The bottom line? The Seahawks are getting younger, Tatupu has declined in their eyes and his salary was higher than the team wanted to pay. Sure, Tatupu could have stuck around, but only on the team's terms. There's nothing mutual about that.
The San Diego Union-Tribune reports that linebacker Brandon Siler has reached a deal with the Kansas City Chiefs.

A source close to the situation told me that Siler will take a physical with the Chiefs and is expected to sign if he passes. Siler will likely compete for a starting job at inside linebacker. If he doesn’t unseat the solid Jovan Belcher, he will likely be a solid special-teams player.

This is an interesting move. The Chargers didn’t put a premium on Siler, but he can help the Chiefs if he signs.

Meanwhile, the Union-Tribune reports there is a ”slim chance” that the Chargers will bring back receiver Malcom Floyd. His market has been slow to develop.

The Broncos are visiting with former No. 8 overall pick Jamaal Anderson. Denver general manager Brian Xanders was with the Falcons when they took the defensive lineman in 2007.

I still wouldn’t be surprised if the Chargers make a run at San Francisco’s Manny Lawson. They have added former 49ers Takeo Spikes and Travis LaBoy. New San Diego defensive coordinator Greg Manusky came over from San Francisco.

The Rams kept defensive tackle Danny Muir. He was connected to the Broncos.

The Union-Tribune reports former Charger linebacker Antwan Applewhite has agreed to terms with the 49ers. He was cut last week.
Beanie Wells and Ryan Williams could be running behind Deuce Lutui for the Arizona Cardinals in 2011.

Not so for Tim Hightower.

Lutui's return, announced by the Cardinals on Sunday, came after the veteran guard failed a physical examination with the Cincinnati Bengals. Lutui had agreed to terms on a contract with the Bengals after becoming an unrestricted free agent with Arizona. He gives the Cardinals another guard with considerable starting experience. Floyd "Pork Chop" Womack also signed with the team recently. The team previously signed Daryn Colledge from Green Bay in free agency to replace the retiring Alan Faneca at left guard.

Lutui and Womack in particular are massive men. Lutui's battles making weight have concerned the Cardinals over the years.

Hightower's departure to the Washington Redskins returned a conditional late-round pick and 35-year-old defensive lineman Vonnie Holliday, ESPN's Adam Schefter reported. Holliday has played in 31 games, starting five, over the past two seasons.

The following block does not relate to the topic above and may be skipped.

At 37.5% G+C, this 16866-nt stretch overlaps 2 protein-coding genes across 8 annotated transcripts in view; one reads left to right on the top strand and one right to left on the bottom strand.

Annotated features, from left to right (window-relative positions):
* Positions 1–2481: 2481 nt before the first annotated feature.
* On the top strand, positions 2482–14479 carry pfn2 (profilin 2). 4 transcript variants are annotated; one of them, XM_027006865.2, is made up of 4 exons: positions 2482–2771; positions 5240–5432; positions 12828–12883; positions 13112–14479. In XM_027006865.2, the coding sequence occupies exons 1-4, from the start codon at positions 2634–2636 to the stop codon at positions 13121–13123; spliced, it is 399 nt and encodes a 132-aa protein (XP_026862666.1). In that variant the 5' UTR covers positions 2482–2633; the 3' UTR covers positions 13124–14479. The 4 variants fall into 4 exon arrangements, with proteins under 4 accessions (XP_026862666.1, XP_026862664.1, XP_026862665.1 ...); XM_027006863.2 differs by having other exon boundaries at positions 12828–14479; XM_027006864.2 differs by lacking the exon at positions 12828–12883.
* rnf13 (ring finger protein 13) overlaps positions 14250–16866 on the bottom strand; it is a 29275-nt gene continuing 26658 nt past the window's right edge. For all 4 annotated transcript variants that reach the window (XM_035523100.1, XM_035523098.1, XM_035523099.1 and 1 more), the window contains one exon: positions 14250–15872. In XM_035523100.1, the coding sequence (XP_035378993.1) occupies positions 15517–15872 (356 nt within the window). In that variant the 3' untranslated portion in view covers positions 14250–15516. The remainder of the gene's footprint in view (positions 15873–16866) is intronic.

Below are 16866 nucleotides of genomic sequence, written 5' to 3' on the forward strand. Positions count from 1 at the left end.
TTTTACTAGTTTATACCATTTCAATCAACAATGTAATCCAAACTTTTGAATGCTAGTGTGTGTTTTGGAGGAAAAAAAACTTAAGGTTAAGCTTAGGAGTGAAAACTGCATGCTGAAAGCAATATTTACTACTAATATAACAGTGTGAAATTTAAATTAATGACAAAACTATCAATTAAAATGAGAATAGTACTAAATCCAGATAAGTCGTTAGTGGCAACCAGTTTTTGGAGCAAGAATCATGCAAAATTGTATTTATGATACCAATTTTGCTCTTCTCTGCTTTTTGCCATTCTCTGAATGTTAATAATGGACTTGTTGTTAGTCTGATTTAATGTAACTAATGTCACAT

Hightower's fumbling troubles -- he lost four in each of the last two seasons -- cost him playing time. His future with the team came into question when the Cardinals used a 2011 second-round choice for running back Ryan Williams.

Wells, Williams and LaRod Stephens-Howling give the Cardinals a diverse group of backs. Finding a roster spot for Hightower might have been difficult, although Wells' problems with injuries add some risk to the equation for Arizona. The Cardinals have at times favored running Wells from personnel groupings with two tight ends and no fullback. The team could have additional options along those lines after adding tight ends Rob Housler, Todd Heap and Jeff King this offseason.

The Cardinals have been busy over the last several days, adding quarterback Kevin Kolb, among others. The team also has interest in receiver Braylon Edwards, according to Mike Jurecki of XTRA 910 AM in Phoenix.

Such activity has surely caught Larry Fitzgerald's attention as the Cardinals work toward convincing him to stay with the organization beyond 2011, the final year of his contract.
Amid controversy, the Cincinnati Bengals have agreed to terms with running back Cedric Benson to a one-year deal, ESPN's Adam Schefter reports. This shouldn't be a huge surprise, as Cincinnati has made Benson a priority from day one.

But Benson cost himself a lot of money following an alleged assault a few weeks ago. The Bengals were expecting to give Benson a multiyear extension but instead gave him a one-year contract. Benson could be facing a suspension if found guilty and would miss multiple games this season.

The Bengals were not deep at running back and needed Benson almost as much as he needed the Bengals. Thus far, none of the top running backs were willing to go to Cincinnati in free agency and interest in Benson dropped dramatically after his arrest.

The best the Bengals can hope for is that Benson is innocent and can play the full season. If that's the case, Benson has a chance to redeem himself by having another big year, which would set himself up for the type of contract he could have received this summer.